En algún momento después del final de la Cuarta Guerra Siria, estallaron revueltas en el propio Egipto. Los enfrentamientos tuvieron lugar en el norte del país en el Delta y por separado en el Alto Egipto, donde los enfrentamientos llevaron a la interrupción de las obras de construcción del Templo de Horus en Edfu en 207–206 a. C. [31] Las razones de estas revueltas no están claras. El historiador helenístico Polibio argumentó que eran el resultado natural de la decisión de Ptolomeo de armar a los egipcios durante la Cuarta Guerra Siria. [32] Günther Hölbl sostiene que el hecho de que los rebeldes atacaran los templos egipcios sugiere que fue "una rebelión de las clases bajas inspirada por la injusticia social", que había sido exacerbada por los fuertes impuestos necesarios para financiar esa guerra. [33] En octubre o noviembre de 205 a. C., el líder de la revuelta del sur capturó la ciudad de Tebas y se hizo coronar Faraón, tomando el nombre de Horwennefer, traducido en fuentes griegas como Hugronaphor. A pesar de los esfuerzos de Ptolemaic para reprimir su régimen, Horwennefer conservaría su independencia durante casi veinte años, hasta que finalmente fue capturado en agosto de 186 a. C. [34] [35]

La revuelta significó que las fuerzas ptolemaicas no pudieron defender el sur de Egipto de las incursiones nubias. Probablemente en 207–06 a. C., el rey Arqamani de Meroe tomó el control del Dodecaschoenus. Arqameni o su sucesor Adikhalamani completaron varios de los proyectos de construcción de templos que se habían emprendido en esta región. En muchos casos, la obra de Ptolomeo IV se apropió simplemente borrando su nombre de las inscripciones y reemplazándolo por el de Arqameni. [36]

En medio de este conflicto, en julio o agosto de 204 a. C., Ptolomeo IV murió en circunstancias poco claras. Una fuente tardía, Juan de Antioquía menciona un incendio en el palacio. Arsinoe III también murió en este momento. Según Justino, Ptolomeo IV la había divorciado y asesinado bajo la influencia de su amante Agathoclea, poco antes de su propia muerte. Según Polibio, Sosibio la asesinó. Después de unos días durante los cuales la muerte de Ptolomeo IV se mantuvo en secreto, su hijo de seis años Ptolomeo V Epífanes, que había sido corregente desde 210 a. C., fue formalmente proclamado rey con Sosibio y Agatocles, el hermano de Agatoclea, como regentes. [37] [2] [30]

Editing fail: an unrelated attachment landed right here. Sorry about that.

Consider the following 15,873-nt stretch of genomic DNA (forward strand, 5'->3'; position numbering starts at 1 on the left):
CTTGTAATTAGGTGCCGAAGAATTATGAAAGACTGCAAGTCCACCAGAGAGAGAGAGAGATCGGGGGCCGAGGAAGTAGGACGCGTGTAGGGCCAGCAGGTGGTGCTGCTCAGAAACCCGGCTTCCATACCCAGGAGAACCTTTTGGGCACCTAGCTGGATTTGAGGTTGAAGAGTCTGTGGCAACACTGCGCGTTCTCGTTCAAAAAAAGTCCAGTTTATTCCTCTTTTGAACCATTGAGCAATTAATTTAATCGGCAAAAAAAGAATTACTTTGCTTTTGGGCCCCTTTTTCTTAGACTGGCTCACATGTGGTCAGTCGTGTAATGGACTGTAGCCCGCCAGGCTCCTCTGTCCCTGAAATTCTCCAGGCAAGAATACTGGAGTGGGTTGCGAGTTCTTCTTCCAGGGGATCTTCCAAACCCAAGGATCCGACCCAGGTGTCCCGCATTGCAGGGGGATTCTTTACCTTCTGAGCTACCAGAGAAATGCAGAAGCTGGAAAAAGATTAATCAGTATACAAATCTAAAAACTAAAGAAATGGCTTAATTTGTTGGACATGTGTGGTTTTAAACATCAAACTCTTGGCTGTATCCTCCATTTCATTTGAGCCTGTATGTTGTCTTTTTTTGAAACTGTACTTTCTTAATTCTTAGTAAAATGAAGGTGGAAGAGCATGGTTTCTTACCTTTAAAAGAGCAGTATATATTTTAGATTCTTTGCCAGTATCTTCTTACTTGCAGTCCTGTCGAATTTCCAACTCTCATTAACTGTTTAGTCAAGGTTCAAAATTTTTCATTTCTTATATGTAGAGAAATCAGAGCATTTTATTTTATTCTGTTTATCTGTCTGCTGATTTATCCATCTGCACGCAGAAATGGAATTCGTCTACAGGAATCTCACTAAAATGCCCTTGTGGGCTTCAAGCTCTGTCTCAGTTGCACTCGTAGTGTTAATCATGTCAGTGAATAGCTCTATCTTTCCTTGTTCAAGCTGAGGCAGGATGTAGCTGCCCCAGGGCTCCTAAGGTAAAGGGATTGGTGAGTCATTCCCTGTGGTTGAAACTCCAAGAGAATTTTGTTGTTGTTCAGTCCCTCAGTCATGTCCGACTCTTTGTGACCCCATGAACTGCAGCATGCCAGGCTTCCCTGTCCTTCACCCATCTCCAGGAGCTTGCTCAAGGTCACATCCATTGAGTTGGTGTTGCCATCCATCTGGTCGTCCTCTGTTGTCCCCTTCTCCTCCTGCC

Culto dinástico ptolemaico Editar

Al igual que los primeros monarcas ptolemaicos, Ptolomeo IV fue proclamado una deidad en su ascenso al trono, ya que el Theos Philopator (Dios Padre-amoroso). Particularmente después de la Cuarta Guerra Siria, Ptolomeo IV sistematizó el culto dinástico, reforzando los vínculos entre el culto al rey reinante y los cultos de Alejandro Magno y Dioniso. [36]

En 216-215 a. C., después de las celebraciones de la victoria de la Cuarta Guerra Siria, Ptolomeo IV y su esposa como Theoi Philopatores (Dioses amantes del padre) se incorporaron formalmente al culto dinástico. Esto significó que se agregaron al título de sacerdote de Alejandro Magno en Alejandría, quien dirigió el festival de Ptolemaia y cuyo nombre y título se usó para nombrar el año en todos los documentos oficiales y privados. Esto siguió el patrón que habían establecido los predecesores de Ptolomeo, en particular Ptolomeo III, cuya incorporación al culto dinástico parece haber formado parte de las celebraciones de la victoria de la Tercera Guerra Siria. [2]